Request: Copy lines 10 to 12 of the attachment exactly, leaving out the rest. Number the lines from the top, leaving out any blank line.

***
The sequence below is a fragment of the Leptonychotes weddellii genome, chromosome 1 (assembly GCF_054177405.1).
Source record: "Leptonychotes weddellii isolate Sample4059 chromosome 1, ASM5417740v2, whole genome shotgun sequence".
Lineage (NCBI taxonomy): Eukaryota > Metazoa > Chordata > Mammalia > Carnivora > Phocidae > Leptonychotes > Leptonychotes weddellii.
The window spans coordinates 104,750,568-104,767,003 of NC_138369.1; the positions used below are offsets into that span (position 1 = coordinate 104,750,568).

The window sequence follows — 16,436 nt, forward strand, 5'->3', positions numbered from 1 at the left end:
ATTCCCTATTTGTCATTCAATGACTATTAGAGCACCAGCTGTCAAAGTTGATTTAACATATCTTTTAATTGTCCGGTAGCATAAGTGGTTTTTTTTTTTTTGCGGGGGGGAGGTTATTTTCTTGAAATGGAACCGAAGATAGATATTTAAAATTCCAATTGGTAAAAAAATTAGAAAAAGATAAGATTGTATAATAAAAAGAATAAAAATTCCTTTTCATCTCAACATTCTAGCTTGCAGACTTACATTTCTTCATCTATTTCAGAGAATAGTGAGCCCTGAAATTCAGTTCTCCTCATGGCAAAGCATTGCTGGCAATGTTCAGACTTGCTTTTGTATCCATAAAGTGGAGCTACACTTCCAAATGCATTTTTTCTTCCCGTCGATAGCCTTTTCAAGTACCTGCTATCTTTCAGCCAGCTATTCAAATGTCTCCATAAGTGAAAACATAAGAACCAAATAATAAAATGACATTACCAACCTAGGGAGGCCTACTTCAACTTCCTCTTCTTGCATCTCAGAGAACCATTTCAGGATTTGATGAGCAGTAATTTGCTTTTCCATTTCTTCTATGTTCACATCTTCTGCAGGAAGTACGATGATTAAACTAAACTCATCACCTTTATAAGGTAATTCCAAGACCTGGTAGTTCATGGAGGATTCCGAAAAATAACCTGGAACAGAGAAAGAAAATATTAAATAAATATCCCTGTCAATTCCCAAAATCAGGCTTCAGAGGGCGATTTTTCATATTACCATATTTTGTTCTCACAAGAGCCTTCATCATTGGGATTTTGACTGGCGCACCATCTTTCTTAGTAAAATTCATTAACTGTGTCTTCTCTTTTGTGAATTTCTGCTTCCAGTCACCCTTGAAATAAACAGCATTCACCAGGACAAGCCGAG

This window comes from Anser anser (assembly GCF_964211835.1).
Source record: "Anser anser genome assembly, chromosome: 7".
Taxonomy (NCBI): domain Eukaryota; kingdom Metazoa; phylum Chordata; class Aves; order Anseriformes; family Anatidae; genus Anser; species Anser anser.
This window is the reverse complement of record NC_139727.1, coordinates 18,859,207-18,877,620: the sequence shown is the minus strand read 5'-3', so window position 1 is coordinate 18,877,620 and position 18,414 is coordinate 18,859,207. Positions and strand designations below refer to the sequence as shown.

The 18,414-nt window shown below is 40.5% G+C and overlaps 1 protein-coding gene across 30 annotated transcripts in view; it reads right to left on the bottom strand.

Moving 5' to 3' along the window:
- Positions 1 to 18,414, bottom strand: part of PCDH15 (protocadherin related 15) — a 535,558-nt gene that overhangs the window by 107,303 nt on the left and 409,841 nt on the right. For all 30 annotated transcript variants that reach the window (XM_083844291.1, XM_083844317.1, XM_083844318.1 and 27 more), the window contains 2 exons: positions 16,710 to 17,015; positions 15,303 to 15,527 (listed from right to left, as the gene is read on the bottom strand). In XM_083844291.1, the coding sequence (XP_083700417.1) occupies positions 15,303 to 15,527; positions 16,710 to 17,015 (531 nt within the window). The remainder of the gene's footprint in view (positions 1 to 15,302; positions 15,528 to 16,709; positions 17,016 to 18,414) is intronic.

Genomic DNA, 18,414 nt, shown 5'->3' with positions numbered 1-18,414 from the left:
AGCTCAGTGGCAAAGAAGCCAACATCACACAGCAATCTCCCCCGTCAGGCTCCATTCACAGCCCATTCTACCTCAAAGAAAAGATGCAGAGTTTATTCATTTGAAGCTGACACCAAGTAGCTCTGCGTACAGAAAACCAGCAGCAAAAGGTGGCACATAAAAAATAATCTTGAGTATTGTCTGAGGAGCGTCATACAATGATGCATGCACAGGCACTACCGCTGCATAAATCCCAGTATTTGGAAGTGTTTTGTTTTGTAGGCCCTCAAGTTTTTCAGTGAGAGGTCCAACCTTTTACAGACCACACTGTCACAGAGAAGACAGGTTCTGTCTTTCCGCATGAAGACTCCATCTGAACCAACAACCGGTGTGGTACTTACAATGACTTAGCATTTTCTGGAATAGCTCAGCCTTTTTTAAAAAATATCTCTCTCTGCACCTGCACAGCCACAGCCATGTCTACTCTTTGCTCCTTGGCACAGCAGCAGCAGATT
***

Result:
This window is the reverse complement of record NC_139727.1, coordinates 18,859,207-18,877,620: the sequence shown is the minus strand read 5'-3', so window position 1 is coordinate 18,877,620 and position 18,414 is coordinate 18,859,207. Positions and strand designations below refer to the sequence as shown.

The 18,414-nt window shown below is 40.5% G+C and overlaps 1 protein-coding gene across 30 annotated transcripts in view; it reads right to left on the bottom strand.

Moving 5' to 3' along the window: